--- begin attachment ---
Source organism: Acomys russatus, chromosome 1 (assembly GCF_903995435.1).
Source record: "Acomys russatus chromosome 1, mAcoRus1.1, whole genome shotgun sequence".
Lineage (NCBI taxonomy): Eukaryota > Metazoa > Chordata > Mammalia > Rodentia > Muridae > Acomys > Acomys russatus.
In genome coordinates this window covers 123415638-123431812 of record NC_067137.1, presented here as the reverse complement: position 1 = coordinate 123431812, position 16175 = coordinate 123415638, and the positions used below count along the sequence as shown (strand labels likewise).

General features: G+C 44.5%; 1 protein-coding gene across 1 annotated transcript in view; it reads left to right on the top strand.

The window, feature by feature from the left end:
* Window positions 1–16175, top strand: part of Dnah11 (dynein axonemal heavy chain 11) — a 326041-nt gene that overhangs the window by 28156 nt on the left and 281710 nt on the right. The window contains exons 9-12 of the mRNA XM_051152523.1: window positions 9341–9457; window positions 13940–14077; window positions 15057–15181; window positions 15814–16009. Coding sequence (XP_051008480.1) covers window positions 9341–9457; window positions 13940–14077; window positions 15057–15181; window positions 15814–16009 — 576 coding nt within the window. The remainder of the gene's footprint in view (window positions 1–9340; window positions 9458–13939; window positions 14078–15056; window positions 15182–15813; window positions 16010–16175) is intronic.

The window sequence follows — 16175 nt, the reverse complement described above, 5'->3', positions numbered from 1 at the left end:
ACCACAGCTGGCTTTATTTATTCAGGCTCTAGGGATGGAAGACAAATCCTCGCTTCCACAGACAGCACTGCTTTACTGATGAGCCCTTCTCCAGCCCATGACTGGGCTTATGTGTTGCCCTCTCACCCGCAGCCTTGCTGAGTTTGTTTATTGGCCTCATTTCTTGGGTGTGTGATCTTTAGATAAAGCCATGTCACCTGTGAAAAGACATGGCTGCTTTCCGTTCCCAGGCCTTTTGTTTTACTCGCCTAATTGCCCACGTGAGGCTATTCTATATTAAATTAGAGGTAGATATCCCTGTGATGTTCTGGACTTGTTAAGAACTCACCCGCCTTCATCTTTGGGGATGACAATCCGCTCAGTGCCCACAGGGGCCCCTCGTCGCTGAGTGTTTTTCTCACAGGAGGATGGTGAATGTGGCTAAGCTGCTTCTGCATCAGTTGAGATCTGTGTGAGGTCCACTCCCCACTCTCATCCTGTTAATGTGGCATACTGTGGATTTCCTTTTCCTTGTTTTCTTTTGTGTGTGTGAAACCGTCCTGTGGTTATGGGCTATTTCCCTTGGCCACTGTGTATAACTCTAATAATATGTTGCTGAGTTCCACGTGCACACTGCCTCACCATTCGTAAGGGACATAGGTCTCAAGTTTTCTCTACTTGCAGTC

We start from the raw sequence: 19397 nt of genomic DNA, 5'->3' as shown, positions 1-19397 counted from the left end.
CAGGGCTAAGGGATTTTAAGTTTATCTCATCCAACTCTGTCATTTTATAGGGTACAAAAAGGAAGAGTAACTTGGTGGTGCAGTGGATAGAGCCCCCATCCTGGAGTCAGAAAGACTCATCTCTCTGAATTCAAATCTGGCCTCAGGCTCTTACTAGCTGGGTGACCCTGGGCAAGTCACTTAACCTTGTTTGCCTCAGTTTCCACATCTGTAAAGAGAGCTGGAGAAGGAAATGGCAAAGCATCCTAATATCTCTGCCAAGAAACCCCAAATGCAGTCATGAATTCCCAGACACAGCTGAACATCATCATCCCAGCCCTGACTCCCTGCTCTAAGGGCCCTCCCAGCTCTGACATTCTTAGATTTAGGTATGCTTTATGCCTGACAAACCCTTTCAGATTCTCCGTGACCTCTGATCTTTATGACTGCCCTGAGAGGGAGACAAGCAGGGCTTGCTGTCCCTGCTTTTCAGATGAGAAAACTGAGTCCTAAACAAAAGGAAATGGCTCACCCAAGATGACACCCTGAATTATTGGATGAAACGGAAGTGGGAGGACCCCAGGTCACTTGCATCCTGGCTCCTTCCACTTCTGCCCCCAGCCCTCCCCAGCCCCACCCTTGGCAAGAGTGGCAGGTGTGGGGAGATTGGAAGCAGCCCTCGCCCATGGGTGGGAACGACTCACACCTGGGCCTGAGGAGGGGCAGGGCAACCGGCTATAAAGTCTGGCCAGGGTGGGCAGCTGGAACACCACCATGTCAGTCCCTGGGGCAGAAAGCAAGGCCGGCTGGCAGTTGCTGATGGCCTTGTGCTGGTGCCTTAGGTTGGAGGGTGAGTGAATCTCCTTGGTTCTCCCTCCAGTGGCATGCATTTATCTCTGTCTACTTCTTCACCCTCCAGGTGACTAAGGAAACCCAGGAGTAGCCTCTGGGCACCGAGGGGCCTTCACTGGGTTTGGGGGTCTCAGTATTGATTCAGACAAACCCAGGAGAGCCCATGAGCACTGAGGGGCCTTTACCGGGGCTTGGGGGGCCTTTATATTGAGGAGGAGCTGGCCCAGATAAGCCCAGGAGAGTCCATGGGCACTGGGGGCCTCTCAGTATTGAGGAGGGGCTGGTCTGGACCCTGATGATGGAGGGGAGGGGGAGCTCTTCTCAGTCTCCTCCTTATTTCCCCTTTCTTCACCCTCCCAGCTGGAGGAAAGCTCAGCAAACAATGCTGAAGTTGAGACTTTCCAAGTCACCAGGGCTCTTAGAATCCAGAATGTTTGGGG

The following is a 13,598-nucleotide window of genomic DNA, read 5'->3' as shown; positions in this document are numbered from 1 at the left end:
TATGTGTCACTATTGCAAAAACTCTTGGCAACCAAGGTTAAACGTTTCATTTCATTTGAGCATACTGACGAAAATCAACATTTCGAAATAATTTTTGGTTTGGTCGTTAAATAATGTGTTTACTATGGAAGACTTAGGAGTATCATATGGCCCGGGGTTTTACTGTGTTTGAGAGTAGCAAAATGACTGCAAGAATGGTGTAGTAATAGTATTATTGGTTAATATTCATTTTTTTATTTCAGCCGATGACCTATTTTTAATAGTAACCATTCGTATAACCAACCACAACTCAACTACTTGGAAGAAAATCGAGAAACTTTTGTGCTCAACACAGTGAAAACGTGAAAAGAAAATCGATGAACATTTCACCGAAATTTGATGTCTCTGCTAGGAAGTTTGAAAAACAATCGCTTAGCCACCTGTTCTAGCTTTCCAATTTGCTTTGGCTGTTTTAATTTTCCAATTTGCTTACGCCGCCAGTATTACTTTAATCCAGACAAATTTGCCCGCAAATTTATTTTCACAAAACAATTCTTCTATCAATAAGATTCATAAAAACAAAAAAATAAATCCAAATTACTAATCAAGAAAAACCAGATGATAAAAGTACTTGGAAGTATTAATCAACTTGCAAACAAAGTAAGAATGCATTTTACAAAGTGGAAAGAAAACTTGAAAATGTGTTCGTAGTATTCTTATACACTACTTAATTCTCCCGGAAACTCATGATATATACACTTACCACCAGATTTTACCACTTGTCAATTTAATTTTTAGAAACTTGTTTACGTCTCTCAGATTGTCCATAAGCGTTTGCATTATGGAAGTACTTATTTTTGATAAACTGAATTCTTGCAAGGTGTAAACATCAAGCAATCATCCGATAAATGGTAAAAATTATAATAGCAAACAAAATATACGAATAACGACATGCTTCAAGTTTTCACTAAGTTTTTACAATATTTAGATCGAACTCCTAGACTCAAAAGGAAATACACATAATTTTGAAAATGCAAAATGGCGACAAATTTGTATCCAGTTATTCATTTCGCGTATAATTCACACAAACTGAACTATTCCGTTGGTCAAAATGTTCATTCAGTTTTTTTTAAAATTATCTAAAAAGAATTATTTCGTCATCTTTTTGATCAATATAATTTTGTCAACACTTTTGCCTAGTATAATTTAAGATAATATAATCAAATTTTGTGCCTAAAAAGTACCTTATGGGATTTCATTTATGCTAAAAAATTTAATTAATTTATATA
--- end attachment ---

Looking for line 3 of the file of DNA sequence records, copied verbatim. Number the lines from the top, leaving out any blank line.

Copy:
Lineage (NCBI taxonomy): Eukaryota > Metazoa > Chordata > Mammalia > Rodentia > Muridae > Acomys > Acomys russatus.